Card Counting the 20 Pays Blackjack Side Bet
This post considers the blackjack side bet called "20 Pays" (20P). As the name implies, this wager wins whenever the player's first two cards total 20. In that sense, it is similar to both Royal 20s and Lucky Ladies. What makes this side bet unique is that it also pays if the player's first card is a Jack, Queen or King, when the second card is not ten-valued.
Here is the most common pay table for 20P:
- Jack of Diamonds pair with dealer BJ pays 1000-to-1
- Jack of Diamonds pair without dealer BJ pays 100-to-1
- Matched 20 (same rank and suit) pays 15-to-1
- Suited 20 (including A-9) pays 5-to-1
- Unsuited 20 (including A-9) pays 2-to-1
- First card J, Q or K (without a ten-valued second card) pays 1-to-1
- All others lose.
Here is the combinatorial analysis for 20P:
- The house edge is 19.5835%.
- The hit frequency is 26.6139%
- The standard deviation is 4.4998
With a house edge over 19%, there is a lot to be done to overcome for card counting to become effective.
Intuitively, the Ten Count (0,1,1,1,1,1,1,1,1,-2) should be effective against 20P. The problem is in the way this count treats a Ten -- a Ten is both a good card and bad card. It is good in the sense that it creates more 20's. It is bad in the sense that it is not going to help getting the most common payout 1-to-1, which requires an abundance of Jacks, Queens and Kings.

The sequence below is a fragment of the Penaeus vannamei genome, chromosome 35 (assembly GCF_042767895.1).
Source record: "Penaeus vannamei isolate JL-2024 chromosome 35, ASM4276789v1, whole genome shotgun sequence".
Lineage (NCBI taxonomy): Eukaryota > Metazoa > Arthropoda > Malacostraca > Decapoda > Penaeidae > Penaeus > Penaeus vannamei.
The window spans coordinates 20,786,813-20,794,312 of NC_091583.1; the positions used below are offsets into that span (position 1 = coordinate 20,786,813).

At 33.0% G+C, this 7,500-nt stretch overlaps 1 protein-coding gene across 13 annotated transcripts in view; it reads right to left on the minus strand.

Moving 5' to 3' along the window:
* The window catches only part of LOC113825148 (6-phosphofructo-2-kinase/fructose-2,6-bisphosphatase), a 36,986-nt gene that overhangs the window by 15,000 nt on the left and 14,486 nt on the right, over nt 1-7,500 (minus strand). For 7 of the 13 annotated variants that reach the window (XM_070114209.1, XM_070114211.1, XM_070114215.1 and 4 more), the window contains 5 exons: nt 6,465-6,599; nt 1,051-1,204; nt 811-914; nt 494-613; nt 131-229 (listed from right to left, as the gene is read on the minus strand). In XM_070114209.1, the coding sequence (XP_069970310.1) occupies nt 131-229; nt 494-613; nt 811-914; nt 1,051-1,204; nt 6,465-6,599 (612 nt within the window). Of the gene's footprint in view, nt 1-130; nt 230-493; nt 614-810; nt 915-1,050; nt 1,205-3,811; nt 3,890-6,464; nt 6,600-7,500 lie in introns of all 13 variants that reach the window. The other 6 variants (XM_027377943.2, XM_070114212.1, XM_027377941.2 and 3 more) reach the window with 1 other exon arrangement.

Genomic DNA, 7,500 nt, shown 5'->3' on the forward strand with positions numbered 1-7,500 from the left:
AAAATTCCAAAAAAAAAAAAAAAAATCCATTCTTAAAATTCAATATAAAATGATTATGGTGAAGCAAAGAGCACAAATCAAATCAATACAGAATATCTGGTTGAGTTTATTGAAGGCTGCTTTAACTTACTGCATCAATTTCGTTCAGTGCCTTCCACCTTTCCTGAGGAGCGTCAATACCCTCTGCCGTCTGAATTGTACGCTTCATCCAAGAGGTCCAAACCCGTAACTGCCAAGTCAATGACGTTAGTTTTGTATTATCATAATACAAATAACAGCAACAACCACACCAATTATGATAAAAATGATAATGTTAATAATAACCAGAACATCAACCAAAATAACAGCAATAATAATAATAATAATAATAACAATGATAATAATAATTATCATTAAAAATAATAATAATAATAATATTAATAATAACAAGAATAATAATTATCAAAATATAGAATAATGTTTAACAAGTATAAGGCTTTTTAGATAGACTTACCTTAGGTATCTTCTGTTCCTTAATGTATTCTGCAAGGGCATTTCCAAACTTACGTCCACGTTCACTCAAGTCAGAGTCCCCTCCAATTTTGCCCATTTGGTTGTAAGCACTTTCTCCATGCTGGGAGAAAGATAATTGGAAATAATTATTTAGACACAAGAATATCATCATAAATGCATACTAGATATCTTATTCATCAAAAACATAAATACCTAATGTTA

A simulation of one hundred million (100,000,000) six-deck shoes shows a return of 0.2705 units per 100 hands when using the Ten Count. Here are the details of this simulation:
The following table gives the effect of removal for each card and a candidate counting system. Note, the EOR for a Jack is for a generic Jack, not the Jack of Diamonds:
As shown in the table above, the other count system I analyzed has tags (1,1,1,1,1,1,1,1,1,0,-3,-3,-3), in other words,
- A, 2, 3, 4, 5, 6, 7, 8, 9 = +1
- T = 0
- J, Q, K = -3
Because of the value it assigns to a Ten, this count system has a relative weak betting correlation of 0.9630.
The following table gives the results from simulating one hundred million (100,000,000) six-deck shoes, using the count system above:
With a win rate of 0.2758 units per 100 hands, this system is just marginally stronger than the Ten Count (win rate of 0.2705 units per 100 hands). The 20P wager is on the low-end of vulnerability for blackjack side bets, no matter the count used against it.. With an eye towards simplicity, any AP who wants to target 20P by card counting will probably use the Ten Count.
I doubt any AP would seriously consider counting 20P by itself. However, if the AP is using the Ten Count to count insurance, then he may apply his count to 20P as well.
I did not consider the two-deck version, mainly because I don't have any evidence that 20P is available on a double-deck game.